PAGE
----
Visitors' Book

We welcome feedback from museum visitors. If you have a comment, suggestion, or a recollection of shopping or working at Sainsbury's to share, please email us.

Sheila Currall, Atlanta, Georgia
I'm thrilled with your virtual museum. I am originally from Birmingham and met and married my American husband Mike eleven years ago and live in the outskirts of Atlanta, Georgia. I have always been a big shopper at Sainsbury's stores in the Birmingham suburbs and also when I lived in Chelmsford Essex. I REALLY miss Sainsbury's and when I come over I ALWAYS have to bring a couple of boxes of SAINSBURY'S RED LABEL back with me to the States. If friends come over to visit, they cannot come over unless the bring me at least a couple of the largest boxes you sell of RED LABEL tea. If they don't bring anything else with them, they have to bring MY TEA! I have to have my cuppa in the morning and yours is by far the best. Unfortunately your wonderful pork pies are considered contraband by the customs people so I have to come over there to get my pork pie fix. As I only average about one trip every four years, that's tough to take!

Keep up the good work with the virtual museum. I'm going to try some of your recipes - they'll go just wonderfully with my tea! Here's at least one fan in the States. Looking forward to meeting Harry the guide - he's kinda cute - great dimples.

Mrs C B Newberry, Birdwood Nursery, Maidenhead
The material is very visual and perfect for pre-school. When used with modern photographs it enabled us to make direct comparisons between the present and the past.

Mrs T Beebe, Pokesdown Primary School, Bournemouth
First class! The images and information on the site provided a wonderful research tool that led us to contact the Archives for further material. It was part of a local history study. We had a wonderful time using the images received to perform a study on the countries where foods came from allowing us to make geographical comparisons. We then held an open day for the parents to see the work that had been done.

Mrs R Pike, Head of ICT, Our Lady Star of the Sea Primary School, Liverpool
It was user-friendly and the design is perfect for those who lack confidence in the use of ICT in the classroom.

Mr G Dixon, Head of ICT, St Margaret Mary’s Junior School, Huyton, Liverpool
I look at around 50 web pages a day and your site stood out as one of the best. It is a good site; clear informative, and instantly interesting. I am currently liaising with the head of history to ascertain useful sites for teaching history using ICT, and yours certainly does that.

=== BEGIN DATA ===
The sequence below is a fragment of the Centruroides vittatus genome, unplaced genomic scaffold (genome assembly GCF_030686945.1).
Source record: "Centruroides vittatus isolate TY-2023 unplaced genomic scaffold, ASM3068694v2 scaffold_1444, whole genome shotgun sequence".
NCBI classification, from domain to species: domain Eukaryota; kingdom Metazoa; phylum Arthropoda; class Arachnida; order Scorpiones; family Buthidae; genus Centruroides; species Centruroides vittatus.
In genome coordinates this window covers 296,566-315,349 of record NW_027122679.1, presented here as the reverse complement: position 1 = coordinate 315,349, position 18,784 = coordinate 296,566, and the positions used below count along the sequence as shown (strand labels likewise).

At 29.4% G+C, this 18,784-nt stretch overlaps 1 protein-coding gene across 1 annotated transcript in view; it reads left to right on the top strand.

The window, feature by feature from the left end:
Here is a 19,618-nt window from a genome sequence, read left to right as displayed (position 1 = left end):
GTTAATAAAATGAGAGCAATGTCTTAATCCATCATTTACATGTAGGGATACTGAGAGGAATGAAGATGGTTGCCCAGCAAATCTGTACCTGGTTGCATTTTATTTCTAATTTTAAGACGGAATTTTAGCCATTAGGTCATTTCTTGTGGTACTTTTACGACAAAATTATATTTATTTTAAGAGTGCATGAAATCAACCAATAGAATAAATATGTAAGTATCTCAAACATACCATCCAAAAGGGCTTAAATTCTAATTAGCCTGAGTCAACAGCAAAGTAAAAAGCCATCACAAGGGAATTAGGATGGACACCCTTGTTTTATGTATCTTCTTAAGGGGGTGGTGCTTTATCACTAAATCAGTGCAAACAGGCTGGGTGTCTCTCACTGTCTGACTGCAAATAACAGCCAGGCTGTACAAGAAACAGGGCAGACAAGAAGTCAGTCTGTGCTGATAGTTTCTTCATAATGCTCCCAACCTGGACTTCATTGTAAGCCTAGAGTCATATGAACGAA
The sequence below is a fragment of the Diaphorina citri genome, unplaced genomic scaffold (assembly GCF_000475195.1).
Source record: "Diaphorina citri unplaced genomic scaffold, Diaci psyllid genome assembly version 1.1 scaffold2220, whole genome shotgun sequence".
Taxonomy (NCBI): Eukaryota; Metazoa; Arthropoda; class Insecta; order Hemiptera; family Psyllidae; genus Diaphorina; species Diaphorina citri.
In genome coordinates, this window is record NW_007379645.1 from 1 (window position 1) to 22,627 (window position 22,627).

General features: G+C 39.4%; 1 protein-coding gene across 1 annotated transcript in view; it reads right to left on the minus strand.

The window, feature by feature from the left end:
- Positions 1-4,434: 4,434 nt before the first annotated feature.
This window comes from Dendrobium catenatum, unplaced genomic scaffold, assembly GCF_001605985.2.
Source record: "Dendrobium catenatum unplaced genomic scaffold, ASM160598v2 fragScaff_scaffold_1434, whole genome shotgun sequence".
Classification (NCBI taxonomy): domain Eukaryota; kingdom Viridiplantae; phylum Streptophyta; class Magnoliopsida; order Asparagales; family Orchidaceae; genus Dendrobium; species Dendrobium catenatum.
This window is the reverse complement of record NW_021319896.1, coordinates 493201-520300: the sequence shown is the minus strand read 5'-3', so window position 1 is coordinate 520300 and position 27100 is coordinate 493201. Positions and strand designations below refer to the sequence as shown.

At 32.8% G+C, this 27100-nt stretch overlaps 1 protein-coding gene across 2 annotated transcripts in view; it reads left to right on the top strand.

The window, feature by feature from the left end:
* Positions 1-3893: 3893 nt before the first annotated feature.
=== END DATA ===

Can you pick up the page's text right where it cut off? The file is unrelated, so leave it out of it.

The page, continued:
Mr A Hier, Head of History, Thomas Tallis School, Blackheath
Ground breaking. The great thing about the internet and web pages, is that they offer new opportunities for learning, but the aspect of how children learn from the internet is rarely explored. The great thing about the Sainsbury’s Archives site is that it works with teachers to help children achieve this. The written materials are designed for teachers; they are linked to National Attainment Targets, plus they can be easily downloaded and used with the minimum preparation. Once the teacher has photocopied the worksheets and handed them out, the children can get onto the site and start learning.

Miss N Ashford, Fourth year student, University of Wales, Bangor
I was so impressed with the presentation and information included on the pages that I made a point of showing my history teacher, and through his enthusiasm, a class of first year students.

Dr Simon Thurley, Director, Museum of London
We were amazed by the richness of your collection and the importance of your Archive.

Doug Mitchell, Dearborn, Michigan USA
Your wonderful, informative, captivating site made me late for work! It really provides a sense of turn of the century life - I loved it.

Jim Woods, Sainsbury's Pensioner
I thought your site magnificent. I remember when the big Gold Letters on Sainsbury's shopfronts were taken down. I believe they were originally installed over the fascias so that the shop could be easily recognised when the blinds were pulled down as they often were. They were taken down and disposed of, mainly by burning ... the story goes but it may have been apochryphal that they tried to salvage the gold leaf during the burning process....